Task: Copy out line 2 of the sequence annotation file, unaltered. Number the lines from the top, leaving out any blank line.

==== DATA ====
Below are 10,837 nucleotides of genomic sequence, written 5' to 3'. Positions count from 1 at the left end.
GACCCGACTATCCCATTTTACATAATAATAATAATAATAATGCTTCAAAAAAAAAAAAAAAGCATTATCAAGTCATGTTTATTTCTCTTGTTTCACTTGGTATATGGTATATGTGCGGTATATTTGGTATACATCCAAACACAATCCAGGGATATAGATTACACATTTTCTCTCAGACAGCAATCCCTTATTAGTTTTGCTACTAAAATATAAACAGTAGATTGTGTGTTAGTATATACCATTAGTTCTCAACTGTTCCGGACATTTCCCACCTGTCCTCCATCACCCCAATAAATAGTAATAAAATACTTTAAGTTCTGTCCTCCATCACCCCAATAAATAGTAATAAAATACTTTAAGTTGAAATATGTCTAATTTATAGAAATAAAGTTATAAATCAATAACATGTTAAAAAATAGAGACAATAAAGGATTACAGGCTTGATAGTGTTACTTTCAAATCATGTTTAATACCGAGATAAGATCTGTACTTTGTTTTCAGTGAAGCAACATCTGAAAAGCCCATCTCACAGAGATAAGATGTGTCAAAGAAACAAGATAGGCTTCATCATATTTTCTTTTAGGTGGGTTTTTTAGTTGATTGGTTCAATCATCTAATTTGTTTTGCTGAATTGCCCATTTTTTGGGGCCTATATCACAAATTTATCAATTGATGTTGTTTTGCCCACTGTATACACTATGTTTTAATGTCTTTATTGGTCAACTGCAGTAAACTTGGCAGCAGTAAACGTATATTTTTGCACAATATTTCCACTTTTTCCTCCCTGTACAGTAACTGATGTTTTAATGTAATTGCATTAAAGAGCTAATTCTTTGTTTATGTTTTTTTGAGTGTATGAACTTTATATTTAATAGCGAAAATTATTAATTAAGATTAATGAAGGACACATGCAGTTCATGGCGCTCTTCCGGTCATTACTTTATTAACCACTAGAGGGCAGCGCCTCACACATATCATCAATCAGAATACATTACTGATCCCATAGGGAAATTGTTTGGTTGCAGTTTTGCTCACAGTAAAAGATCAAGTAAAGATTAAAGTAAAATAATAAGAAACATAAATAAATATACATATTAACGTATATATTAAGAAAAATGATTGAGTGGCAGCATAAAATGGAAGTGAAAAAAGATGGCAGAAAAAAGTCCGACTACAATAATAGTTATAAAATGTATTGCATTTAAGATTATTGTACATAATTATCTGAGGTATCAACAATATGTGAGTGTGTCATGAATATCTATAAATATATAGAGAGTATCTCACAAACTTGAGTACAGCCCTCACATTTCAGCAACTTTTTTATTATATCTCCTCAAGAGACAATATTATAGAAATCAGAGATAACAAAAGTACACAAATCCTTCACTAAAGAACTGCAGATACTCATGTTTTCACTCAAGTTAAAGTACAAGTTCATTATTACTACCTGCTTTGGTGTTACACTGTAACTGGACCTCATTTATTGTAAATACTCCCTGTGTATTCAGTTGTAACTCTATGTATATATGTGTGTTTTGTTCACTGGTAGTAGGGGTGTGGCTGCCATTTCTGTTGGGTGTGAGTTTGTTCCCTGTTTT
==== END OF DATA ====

GACCCGACTATCCCATTTTACATAATAATAATAATAATAATGCTTCAAAAAAAAAAAAAAAGCATTATCAAGTCATGTTTATTTCTCTTGTTTCACTTGGTATATGGTATATGTGCGGTATATTTGGTATACATCCAAACACAATCCAGGGATATAGATTACACATTTTCTCTCAGACAGCAATCCCTTATTAGTTTTGCTACTAAAATATAAACAGTAGATTGTGTGTTAGTATATACCATTAGTTCTCAACTGTTCCGGACATTTCCCACCTGTCCTCCATCACCCCAATAAATAGTAATAAAATACTTTAAGTTCTGTCCTCCATCACCCCAATAAATAGTAATAAAATACTTTAAGTTGAAATATGTCTAATTTATAGAAATAAAGTTATAAATCAATAACATGTTAAAAAATAGAGACAATAAAGGATTACAGGCTTGATAGTGTTACTTTCAAATCATGTTTAATACCGAGATAAGATCTGTACTTTGTTTTCAGTGAAGCAACATCTGAAAAGCCCATCTCACAGAGATAAGATGTGTCAAAGAAACAAGATAGGCTTCATCATATTTTCTTTTAGGTGGGTTTTTTAGTTGATTGGTTCAATCATCTAATTTGTTTTGCTGAATTGCCCATTTTTTGGGGCCTATATCACAAATTTATCAATTGATGTTGTTTTGCCCACTGTATACACTATGTTTTAATGTCTTTATTGGTCAACTGCAGTAAACTTGGCAGCAGTAAACGTATATTTTTGCACAATATTTCCACTTTTTCCTCCCTGTACAGTAACTGATGTTTTAATGTAATTGCATTAAAGAGCTAATTCTTTGTTTATGTTTTTTTGAGTGTATGAACTTTATATTTAATAGCGAAAATTATTAATTAAGATTAATGAAGGACACATGCAGTTCATGGCGCTCTTCCGGTCATTACTTTATTAACCACTAGAGGGCAGCGCCTCACACATATCATCAATCAGAATACATTACTGATCCCATAGGGAAATTGTTTGGTTGCAGTTTTGCTCACAGTAAAAGATCAAGTAAAGATTAAAGTAAAATAATAAGAAACATAAATAAATATACATATTAACGTATATATTAAGAAAAATGATTGAGTGGCAGCATAAAATGGAAGTGAAAAAAGATGGCAGAAAAAAGTCCGACTACAATAATAGTTATAAAATGTATTGCATTTAAGATTATTGTACATAATTATCTGAGGTATCAACAATATGTGAGTGTGTCATGAATATCTATAAATATATAGAGAGTATCTCACAAACTTGAGTACAGCCCTCACATTTCAGCAACTTTTTTATTATATCTCCTCAAGAGACAATATTATAGAAATCAGAGATAACAAAAGTACACAAATCCTTCACTAAAGAACTGCAGATACTCATGTTTTCACTCAAGTTAAAGTACAAGTTCATTATTACTACCTGCTTTGGTGTTACACTGTAACTGGACCTCATTTATTGTAAATACTCCCTGTGTATTCAGTTGTAACTCTATGTATATATGTGTGTTTTGTTCACTGGTAGTAGGGGTGTGGCTGCCATTTCTGTTGGGTGTGAGTTTGTTCCCTGTTTT